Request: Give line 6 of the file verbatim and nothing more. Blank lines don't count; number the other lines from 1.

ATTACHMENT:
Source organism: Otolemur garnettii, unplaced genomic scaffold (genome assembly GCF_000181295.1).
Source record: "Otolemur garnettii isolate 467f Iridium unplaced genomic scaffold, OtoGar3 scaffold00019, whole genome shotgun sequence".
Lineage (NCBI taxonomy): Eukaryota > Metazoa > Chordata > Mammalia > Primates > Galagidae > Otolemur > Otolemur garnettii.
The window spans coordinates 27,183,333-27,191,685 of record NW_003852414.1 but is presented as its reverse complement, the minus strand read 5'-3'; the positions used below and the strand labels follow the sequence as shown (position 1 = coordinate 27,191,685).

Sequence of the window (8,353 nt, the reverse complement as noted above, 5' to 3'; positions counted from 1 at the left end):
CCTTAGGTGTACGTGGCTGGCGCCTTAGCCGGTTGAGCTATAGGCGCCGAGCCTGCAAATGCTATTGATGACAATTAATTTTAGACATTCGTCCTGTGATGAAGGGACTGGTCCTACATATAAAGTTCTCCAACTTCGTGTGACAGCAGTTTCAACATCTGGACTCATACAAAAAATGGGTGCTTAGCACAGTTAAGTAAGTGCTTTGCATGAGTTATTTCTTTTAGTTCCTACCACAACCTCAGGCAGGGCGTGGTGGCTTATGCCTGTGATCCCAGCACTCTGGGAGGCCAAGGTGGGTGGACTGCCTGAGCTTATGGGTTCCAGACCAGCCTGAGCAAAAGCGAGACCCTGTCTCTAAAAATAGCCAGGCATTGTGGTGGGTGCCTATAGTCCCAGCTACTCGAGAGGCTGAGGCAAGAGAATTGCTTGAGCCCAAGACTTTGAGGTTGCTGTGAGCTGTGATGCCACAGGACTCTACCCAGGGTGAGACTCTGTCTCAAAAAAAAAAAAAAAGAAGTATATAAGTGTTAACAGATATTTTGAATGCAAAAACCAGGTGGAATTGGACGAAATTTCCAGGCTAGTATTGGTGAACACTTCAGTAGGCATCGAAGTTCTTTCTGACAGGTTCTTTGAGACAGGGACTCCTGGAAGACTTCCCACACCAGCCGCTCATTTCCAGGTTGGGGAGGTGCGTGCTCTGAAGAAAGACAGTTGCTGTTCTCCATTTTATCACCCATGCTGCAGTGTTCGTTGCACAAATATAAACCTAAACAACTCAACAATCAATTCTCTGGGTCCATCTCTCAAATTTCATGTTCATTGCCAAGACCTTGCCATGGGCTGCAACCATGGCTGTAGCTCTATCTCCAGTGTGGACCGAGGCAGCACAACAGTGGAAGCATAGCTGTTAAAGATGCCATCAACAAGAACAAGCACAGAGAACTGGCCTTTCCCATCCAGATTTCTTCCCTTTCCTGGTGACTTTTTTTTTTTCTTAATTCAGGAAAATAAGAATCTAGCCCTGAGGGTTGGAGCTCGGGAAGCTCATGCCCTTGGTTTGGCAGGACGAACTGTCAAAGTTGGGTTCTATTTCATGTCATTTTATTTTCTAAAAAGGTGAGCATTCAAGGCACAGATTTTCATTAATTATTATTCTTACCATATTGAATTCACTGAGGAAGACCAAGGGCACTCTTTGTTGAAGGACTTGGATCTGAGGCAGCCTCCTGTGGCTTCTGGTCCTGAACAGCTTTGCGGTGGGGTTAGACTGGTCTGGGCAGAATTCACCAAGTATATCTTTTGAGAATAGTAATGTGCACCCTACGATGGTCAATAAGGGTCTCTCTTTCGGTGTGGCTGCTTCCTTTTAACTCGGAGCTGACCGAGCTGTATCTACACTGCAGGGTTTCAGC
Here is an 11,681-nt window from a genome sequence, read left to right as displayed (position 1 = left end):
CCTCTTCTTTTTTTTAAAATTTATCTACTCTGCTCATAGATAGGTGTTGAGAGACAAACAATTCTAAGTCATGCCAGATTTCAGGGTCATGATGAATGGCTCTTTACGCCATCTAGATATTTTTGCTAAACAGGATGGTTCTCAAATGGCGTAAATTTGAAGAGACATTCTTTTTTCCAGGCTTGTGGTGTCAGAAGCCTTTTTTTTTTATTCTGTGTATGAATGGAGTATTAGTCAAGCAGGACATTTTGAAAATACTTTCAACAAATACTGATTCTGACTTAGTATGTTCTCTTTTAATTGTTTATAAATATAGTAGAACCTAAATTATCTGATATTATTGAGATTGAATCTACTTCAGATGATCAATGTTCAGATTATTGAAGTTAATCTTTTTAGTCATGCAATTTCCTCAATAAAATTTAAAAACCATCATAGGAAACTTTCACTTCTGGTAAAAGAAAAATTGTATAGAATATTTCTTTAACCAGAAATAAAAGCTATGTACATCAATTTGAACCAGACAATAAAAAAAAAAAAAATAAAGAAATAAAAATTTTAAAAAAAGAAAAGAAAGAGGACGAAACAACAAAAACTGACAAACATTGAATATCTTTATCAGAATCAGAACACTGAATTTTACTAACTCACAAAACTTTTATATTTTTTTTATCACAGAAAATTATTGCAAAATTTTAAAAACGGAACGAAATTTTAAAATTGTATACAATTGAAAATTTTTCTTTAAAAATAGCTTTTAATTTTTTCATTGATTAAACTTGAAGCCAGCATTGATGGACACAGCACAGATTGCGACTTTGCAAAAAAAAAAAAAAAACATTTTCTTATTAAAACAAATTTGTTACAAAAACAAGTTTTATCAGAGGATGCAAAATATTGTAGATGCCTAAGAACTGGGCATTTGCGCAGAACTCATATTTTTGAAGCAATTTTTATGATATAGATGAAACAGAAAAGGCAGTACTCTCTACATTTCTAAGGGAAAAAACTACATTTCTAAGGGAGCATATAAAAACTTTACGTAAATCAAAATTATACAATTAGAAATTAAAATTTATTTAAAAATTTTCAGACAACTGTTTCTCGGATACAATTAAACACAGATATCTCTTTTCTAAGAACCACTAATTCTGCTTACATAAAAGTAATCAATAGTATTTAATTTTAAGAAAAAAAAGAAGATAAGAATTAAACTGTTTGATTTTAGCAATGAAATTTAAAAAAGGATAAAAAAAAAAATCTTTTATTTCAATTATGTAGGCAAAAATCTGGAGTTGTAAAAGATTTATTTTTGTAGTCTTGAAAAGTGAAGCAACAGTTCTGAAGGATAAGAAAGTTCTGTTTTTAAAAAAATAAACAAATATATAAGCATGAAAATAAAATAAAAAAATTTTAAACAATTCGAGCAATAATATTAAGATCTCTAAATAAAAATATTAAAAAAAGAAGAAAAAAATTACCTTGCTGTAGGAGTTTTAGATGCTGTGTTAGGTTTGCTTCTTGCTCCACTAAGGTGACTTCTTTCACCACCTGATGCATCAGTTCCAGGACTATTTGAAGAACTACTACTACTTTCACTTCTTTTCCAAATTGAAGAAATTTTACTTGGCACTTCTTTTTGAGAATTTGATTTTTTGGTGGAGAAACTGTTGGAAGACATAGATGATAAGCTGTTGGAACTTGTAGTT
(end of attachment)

CCTTAGGTGTACGTGGCTGGCGCCTTAGCCGGTTGAGCTATAGGCGCCGAGCCTGCAAATGCTATTGATGACAATTAATTTTAGACATTCGTCCTGTGATGAAGGGACTGGTCCTACATATAAAGTTCTCCAACTTCGTGTGACAGCAGTTTCAACATCTGGACTCATACAAAAAATGGGTGCTTAGCACAGTTAAGTAAGTGCTTTGCATGAGTTATTTCTTTTAGTTCCTACCACAACCTCAGGCAGGGCGTGGTGGCTTATGCCTGTGATCCCAGCACTCTGGGAGGCCAAGGTGGGTGGACTGCCTGAGCTTATGGGTTCCAGACCAGCCTGAGCAAAAGCGAGACCCTGTCTCTAAAAATAGCCAGGCATTGTGGTGGGTGCCTATAGTCCCAGCTACTCGAGAGGCTGAGGCAAGAGAATTGCTTGAGCCCAAGACTTTGAGGTTGCTGTGAGCTGTGATGCCACAGGACTCTACCCAGGGTGAGACTCTGTCTCAAAAAAAAAAAAAAAGAAGTATATAAGTGTTAACAGATATTTTGAATGCAAAAACCAGGTGGAATTGGACGAAATTTCCAGGCTAGTATTGGTGAACACTTCAGTAGGCATCGAAGTTCTTTCTGACAGGTTCTTTGAGACAGGGACTCCTGGAAGACTTCCCACACCAGCCGCTCATTTCCAGGTTGGGGAGGTGCGTGCTCTGAAGAAAGACAGTTGCTGTTCTCCATTTTATCACCCATGCTGCAGTGTTCGTTGCACAAATATAAACCTAAACAACTCAACAATCAATTCTCTGGGTCCATCTCTCAAATTTCATGTTCATTGCCAAGACCTTGCCATGGGCTGCAACCATGGCTGTAGCTCTATCTCCAGTGTGGACCGAGGCAGCACAACAGTGGAAGCATAGCTGTTAAAGATGCCATCAACAAGAACAAGCACAGAGAACTGGCCTTTCCCATCCAGATTTCTTCCCTTTCCTGGTGACTTTTTTTTTTTCTTAATTCAGGAAAATAAGAATCTAGCCCTGAGGGTTGGAGCTCGGGAAGCTCATGCCCTTGGTTTGGCAGGACGAACTGTCAAAGTTGGGTTCTATTTCATGTCATTTTATTTTCTAAAAAGGTGAGCATTCAAGGCACAGATTTTCATTAATTATTATTCTTACCATATTGAATTCACTGAGGAAGACCAAGGGCACTCTTTGTTGAAGGACTTGGATCTGAGGCAGCCTCCTGTGGCTTCTGGTCCTGAACAGCTTTGCGGTGGGGTTAGACTGGTCTGGGCAGAATTCACCAAGTATATCTTTTGAGAATAGTAATGTGCACCCTACGATGGTCAATAAGGGTCTCTCTTTCGGTGTGGCTGCTTCCTTTTAACTCGGAGCTGACCGAGCTGTATCTACACTGCAGGGTTTCAGC